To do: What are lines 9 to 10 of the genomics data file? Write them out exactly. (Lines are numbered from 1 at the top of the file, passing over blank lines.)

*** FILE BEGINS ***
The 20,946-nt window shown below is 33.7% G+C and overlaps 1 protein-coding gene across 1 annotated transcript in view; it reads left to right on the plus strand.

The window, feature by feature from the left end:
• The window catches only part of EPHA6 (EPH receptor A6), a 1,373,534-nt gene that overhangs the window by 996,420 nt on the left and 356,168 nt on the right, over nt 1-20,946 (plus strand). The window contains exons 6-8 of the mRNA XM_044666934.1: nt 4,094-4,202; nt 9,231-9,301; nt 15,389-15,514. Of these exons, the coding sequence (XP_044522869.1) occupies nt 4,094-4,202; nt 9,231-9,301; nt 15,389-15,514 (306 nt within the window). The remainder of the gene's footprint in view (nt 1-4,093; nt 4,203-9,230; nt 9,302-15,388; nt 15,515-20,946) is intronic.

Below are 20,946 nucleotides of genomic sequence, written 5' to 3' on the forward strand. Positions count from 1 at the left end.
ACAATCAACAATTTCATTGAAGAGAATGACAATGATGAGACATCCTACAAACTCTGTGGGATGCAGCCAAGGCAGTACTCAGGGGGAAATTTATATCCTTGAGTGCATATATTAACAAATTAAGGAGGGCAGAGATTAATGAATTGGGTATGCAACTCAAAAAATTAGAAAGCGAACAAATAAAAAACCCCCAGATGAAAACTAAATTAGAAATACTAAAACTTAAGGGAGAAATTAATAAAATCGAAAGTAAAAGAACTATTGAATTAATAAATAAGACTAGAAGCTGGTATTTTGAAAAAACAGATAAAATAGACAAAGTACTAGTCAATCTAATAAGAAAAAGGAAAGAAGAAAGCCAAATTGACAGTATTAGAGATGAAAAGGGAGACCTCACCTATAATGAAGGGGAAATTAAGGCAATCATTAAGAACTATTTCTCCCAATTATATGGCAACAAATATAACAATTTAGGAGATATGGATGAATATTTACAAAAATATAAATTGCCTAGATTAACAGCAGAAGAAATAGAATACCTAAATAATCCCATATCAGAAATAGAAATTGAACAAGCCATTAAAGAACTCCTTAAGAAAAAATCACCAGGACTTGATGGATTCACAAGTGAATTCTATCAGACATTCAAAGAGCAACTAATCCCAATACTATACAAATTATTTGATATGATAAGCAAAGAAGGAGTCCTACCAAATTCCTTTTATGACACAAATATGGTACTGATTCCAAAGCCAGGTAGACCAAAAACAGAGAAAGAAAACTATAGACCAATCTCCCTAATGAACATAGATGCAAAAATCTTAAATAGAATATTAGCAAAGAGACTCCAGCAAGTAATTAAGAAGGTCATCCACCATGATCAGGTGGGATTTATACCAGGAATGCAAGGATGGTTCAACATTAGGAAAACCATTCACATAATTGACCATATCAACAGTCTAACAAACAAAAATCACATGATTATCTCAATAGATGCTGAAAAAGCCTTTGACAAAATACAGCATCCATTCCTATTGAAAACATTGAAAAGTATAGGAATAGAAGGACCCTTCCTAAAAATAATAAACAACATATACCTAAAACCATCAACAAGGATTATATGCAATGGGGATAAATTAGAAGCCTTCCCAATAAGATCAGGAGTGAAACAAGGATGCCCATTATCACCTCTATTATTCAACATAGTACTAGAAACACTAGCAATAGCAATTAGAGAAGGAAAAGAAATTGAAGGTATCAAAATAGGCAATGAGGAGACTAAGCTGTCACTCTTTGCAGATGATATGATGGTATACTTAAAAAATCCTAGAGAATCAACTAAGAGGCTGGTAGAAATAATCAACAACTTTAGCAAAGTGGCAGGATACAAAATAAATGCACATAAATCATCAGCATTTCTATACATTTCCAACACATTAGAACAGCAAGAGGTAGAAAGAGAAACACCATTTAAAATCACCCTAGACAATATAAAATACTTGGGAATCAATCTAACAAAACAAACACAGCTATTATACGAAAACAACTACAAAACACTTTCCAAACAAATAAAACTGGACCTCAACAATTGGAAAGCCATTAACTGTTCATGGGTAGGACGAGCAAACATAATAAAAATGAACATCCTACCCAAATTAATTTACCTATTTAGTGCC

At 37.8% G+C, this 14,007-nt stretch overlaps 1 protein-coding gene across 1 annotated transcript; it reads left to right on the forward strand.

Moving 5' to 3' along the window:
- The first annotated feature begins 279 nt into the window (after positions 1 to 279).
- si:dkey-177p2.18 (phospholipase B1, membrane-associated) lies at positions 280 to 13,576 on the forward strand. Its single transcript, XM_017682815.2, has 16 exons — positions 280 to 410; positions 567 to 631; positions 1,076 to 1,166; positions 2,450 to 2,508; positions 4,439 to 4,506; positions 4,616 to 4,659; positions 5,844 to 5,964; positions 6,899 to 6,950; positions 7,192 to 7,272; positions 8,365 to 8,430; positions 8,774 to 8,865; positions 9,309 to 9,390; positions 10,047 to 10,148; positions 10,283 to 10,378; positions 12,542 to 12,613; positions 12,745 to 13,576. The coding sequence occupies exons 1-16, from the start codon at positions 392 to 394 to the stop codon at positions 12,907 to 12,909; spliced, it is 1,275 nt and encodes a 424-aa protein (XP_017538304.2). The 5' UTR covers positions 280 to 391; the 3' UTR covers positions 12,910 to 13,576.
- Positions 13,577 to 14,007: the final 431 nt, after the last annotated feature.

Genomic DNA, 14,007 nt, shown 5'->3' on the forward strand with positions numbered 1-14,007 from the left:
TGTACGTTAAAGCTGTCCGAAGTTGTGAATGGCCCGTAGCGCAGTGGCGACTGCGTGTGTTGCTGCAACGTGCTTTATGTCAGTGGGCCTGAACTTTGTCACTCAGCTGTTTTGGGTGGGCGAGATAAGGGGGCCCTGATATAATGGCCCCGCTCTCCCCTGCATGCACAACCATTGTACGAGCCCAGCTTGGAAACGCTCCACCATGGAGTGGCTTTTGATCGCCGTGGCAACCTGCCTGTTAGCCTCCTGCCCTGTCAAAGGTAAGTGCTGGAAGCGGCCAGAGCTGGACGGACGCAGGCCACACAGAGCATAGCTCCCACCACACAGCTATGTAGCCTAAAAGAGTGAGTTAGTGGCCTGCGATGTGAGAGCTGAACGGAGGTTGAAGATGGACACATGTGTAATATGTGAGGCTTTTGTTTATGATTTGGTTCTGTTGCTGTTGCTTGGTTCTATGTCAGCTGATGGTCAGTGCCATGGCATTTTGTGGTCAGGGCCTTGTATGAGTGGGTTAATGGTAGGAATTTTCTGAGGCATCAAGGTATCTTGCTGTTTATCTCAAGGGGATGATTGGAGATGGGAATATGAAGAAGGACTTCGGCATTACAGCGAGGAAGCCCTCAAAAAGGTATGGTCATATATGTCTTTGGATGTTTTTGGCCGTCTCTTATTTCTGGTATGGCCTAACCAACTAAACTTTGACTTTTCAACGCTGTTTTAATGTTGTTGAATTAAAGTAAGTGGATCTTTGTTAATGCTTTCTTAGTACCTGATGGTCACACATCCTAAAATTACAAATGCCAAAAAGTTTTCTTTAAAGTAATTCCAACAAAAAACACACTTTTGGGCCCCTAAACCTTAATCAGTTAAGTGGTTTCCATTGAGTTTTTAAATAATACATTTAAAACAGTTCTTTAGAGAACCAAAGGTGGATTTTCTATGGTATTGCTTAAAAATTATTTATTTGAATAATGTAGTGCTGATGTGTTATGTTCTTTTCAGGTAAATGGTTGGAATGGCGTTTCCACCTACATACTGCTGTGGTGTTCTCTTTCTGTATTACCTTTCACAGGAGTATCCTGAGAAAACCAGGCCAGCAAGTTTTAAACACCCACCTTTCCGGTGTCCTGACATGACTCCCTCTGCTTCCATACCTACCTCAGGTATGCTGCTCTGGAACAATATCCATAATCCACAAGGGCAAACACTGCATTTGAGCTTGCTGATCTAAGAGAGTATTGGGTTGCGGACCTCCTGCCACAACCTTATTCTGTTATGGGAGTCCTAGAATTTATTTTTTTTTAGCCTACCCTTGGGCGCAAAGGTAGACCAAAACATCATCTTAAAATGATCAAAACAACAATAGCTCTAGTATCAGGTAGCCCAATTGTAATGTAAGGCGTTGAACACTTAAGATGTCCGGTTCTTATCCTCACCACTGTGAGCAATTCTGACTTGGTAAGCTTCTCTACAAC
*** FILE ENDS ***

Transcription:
- si:dkey-177p2.18 (phospholipase B1, membrane-associated) lies at positions 280 to 13,576 on the forward strand. Its single transcript, XM_017682815.2, has 16 exons — positions 280 to 410; positions 567 to 631; positions 1,076 to 1,166; positions 2,450 to 2,508; positions 4,439 to 4,506; positions 4,616 to 4,659; positions 5,844 to 5,964; positions 6,899 to 6,950; positions 7,192 to 7,272; positions 8,365 to 8,430; positions 8,774 to 8,865; positions 9,309 to 9,390; positions 10,047 to 10,148; positions 10,283 to 10,378; positions 12,542 to 12,613; positions 12,745 to 13,576. The coding sequence occupies exons 1-16, from the start codon at positions 392 to 394 to the stop codon at positions 12,907 to 12,909; spliced, it is 1,275 nt and encodes a 424-aa protein (XP_017538304.2). The 5' UTR covers positions 280 to 391; the 3' UTR covers positions 12,910 to 13,576.
- Positions 13,577 to 14,007: the final 431 nt, after the last annotated feature.